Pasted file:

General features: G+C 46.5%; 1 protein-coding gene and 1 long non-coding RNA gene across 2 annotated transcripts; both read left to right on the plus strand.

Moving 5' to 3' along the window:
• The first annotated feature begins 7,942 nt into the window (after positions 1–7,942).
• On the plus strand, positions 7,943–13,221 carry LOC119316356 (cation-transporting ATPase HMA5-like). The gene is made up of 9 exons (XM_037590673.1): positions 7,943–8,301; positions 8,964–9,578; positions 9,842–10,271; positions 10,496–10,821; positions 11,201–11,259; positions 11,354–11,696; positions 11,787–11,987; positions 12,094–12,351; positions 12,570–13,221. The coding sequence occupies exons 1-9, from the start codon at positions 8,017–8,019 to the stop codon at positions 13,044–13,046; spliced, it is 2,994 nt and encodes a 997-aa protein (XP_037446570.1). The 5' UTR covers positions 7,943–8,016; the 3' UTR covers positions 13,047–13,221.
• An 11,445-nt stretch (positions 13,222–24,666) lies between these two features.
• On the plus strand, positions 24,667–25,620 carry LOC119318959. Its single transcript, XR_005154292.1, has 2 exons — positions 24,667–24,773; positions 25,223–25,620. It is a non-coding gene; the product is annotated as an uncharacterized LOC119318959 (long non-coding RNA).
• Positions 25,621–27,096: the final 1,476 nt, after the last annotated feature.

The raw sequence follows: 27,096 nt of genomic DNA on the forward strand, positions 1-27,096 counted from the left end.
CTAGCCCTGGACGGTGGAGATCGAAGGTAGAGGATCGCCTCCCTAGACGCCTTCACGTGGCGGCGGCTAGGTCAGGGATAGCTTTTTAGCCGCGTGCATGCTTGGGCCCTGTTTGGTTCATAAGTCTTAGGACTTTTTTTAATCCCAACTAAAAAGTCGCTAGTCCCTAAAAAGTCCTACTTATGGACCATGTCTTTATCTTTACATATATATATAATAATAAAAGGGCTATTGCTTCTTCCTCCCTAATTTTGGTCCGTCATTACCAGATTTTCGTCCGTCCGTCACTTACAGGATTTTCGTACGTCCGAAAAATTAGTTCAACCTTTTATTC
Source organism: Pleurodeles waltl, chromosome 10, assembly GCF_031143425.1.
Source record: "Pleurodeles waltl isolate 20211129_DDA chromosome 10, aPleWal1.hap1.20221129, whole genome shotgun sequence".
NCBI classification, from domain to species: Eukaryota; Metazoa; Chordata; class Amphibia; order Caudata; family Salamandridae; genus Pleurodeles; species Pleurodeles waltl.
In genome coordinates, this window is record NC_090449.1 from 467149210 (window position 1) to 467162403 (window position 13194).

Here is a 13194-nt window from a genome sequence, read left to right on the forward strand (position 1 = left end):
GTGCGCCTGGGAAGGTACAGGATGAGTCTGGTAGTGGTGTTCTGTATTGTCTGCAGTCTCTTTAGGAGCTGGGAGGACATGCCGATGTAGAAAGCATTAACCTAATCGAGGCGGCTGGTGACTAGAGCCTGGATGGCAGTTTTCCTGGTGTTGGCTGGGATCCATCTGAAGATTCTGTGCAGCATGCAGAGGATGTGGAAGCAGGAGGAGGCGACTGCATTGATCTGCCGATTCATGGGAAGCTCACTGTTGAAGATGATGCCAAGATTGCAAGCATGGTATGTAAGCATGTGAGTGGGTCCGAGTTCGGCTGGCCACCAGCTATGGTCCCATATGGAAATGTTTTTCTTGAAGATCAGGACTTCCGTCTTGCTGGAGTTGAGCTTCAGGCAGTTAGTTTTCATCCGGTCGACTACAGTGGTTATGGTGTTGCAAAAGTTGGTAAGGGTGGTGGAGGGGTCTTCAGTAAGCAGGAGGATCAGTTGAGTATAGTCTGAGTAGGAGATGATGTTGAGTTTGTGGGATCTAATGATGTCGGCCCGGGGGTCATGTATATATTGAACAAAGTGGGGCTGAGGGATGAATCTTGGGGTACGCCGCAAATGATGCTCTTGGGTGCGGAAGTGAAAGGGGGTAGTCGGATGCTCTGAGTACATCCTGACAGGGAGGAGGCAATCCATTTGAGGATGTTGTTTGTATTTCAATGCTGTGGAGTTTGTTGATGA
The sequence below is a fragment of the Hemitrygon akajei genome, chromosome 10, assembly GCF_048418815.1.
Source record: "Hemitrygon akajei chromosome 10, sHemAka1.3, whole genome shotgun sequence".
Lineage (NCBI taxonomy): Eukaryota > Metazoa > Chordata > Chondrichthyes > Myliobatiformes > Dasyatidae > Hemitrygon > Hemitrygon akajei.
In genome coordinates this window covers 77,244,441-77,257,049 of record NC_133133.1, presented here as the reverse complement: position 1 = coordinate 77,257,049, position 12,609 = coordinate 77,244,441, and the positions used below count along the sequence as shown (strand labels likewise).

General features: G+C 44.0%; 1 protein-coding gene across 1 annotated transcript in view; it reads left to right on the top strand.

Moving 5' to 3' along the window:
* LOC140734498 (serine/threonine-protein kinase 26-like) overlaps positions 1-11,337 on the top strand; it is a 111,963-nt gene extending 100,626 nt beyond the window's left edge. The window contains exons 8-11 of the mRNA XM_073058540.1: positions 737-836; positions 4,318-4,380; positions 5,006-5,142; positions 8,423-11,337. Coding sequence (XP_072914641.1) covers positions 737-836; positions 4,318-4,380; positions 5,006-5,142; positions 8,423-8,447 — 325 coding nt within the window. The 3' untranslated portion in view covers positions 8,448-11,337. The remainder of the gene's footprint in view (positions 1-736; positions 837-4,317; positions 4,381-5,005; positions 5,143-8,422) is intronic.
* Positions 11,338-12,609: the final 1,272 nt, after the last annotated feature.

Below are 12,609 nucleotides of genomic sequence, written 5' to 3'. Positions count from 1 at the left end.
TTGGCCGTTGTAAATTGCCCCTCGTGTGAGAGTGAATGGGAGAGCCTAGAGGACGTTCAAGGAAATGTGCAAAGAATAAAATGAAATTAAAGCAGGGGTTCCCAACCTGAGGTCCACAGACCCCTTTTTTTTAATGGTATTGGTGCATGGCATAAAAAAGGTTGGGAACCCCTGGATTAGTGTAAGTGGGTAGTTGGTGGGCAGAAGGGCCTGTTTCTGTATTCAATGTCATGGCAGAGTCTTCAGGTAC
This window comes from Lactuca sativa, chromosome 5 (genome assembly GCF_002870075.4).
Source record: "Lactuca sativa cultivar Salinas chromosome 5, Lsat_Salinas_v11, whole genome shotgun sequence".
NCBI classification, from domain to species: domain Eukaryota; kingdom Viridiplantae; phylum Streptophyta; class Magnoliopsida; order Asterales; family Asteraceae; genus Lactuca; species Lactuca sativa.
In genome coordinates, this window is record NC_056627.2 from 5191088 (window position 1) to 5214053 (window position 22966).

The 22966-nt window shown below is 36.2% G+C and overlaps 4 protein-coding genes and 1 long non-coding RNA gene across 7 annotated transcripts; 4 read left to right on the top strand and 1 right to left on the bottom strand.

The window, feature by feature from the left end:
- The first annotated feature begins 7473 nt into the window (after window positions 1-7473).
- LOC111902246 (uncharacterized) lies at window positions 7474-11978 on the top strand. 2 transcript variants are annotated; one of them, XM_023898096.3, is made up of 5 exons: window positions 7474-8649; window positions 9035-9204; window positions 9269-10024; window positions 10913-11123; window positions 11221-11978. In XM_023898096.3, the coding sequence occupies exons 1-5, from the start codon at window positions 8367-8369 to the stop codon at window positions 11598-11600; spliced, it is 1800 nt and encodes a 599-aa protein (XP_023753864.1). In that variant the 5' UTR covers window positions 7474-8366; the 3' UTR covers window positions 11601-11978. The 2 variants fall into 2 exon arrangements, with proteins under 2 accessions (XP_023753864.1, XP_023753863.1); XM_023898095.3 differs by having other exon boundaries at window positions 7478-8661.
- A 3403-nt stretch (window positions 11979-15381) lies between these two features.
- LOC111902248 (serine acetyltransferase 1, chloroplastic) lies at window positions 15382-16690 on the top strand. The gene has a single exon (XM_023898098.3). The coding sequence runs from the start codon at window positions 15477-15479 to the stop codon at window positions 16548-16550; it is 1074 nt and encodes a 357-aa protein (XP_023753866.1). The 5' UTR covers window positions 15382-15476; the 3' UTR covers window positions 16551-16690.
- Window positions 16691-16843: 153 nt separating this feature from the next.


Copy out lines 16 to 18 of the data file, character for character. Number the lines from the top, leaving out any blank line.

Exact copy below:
The sequence below is a fragment of the Hemitrygon akajei genome, chromosome 10, assembly GCF_048418815.1.
Source record: "Hemitrygon akajei chromosome 10, sHemAka1.3, whole genome shotgun sequence".
Lineage (NCBI taxonomy): Eukaryota > Metazoa > Chordata > Chondrichthyes > Myliobatiformes > Dasyatidae > Hemitrygon > Hemitrygon akajei.